Home Parsha G-d's Timeless Circle
Home Parsha G-d's Timeless Circle

G-d's Timeless Circle

With Simchat Torah a cycle of the Torah ends and begins again and so does the year. From Zot HaBracha 'This is the Blessing', the final Parsha of the Torah, we go to the beginning again of Bereishis. From Moshe Rabbeinu the greatest leader of Israel dying in the desert to the creation of the world out of chaos and emptiness. The contrasts seem staggering but there are connections and linkages that show that the transition is indeed no transition at all.

The Midrash tells us that instead of beginning with Alef, the first letter of the Hebrew alphabet, we begin the Torah and the creation of the world with the Beit in Bereishis (In the Beginning), the second letter; in order to represent Bracha 'blessed.' The final Parsha is of course Zot HaBracha so that the Torah begins and ends with a blessing making the entire Torah itself one long blessing that never ceases as we come to end and return to the beginning we are participating in one long Bracha, blessing.

We begin with G-d's blessing of creating the world and sustaining all life and then creating people who themselves had the power to bless or curse, to make the world a better or worse place. Sefer Bereishis, the book of Bereishis, ends with Yaakov Avinu, our forefather Yaakov, blessing his sons. Zot HaBracha ends with Moshe Rabbeinu, G-d's greatest prophet blessing the nation of 12 tribes that has sprung from them. Bereishis begins with G-d creating a world to be settled by men and Zot HaBracha ends with the Jewish people prepeared to enter the land that G-d has given us and to settle it.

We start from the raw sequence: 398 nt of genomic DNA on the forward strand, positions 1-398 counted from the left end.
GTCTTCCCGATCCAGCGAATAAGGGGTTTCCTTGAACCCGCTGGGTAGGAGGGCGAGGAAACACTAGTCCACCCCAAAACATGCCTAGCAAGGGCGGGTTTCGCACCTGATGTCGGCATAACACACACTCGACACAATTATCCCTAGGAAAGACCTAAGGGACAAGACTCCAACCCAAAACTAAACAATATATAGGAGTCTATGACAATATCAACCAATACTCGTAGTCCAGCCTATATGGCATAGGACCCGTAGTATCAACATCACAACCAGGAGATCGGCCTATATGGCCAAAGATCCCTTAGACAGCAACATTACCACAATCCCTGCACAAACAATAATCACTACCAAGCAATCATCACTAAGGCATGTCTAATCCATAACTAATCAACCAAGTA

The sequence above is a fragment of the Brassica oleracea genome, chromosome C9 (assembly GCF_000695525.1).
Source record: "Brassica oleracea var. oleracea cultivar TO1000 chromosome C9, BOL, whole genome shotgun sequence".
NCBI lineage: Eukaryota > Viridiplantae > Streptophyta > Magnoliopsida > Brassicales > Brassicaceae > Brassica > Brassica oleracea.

According to the Baal HaTurim, the letters of the first word Bereishis, (In the Beginning) can be rearranged to read Brit Aish. Covenant of Fire, reffering to the Torah. Zot HaBracha also refers to the Torah as Aishdash, 'a fiery law.' We learn that the Torah was written before the creation of the world, 'black fire on white fire' and Zot HaBracha represents the conclusion of the Torah as it was completed.

The Torah itself represents a paradox in that its writing predated the world it describes and its writing postdated its own creation. That we finish reading the Torah only to begin reading it again is another paradox that renders the conclusion, no conclusion at all. And through this we see the power of the Torah to transcend the ordinary physical realities of time and to allow us in limited ways to do so as well. As we dance in a circle, as the Jews in the Bait Hamikdash (the Holy Temple) walked in a circle around the altar of G-d, we form a shape that is without beginning or end and is a paradox as well.

Also according to the Baal HaTurim, the word Bereishis, has a Gematria (numerical value) equivalent to 913. So do the words Yisrael Bachar Ba'Amim (Israel was chosen out of all the nations.) The world in Bereishis begins with a seeming blank slate. We see an empty world and one whose purpose is unknown and unfulfilled. The final word of the Torah is also 'Yisrael,' though in the beginning the world seemed aimless and purposeless, its purpose was always clear and that was the choice of the Jews to bear the Torah. As we close a circle, we begin it and in doing so we see the eternal wisdom and greatness of G-d.


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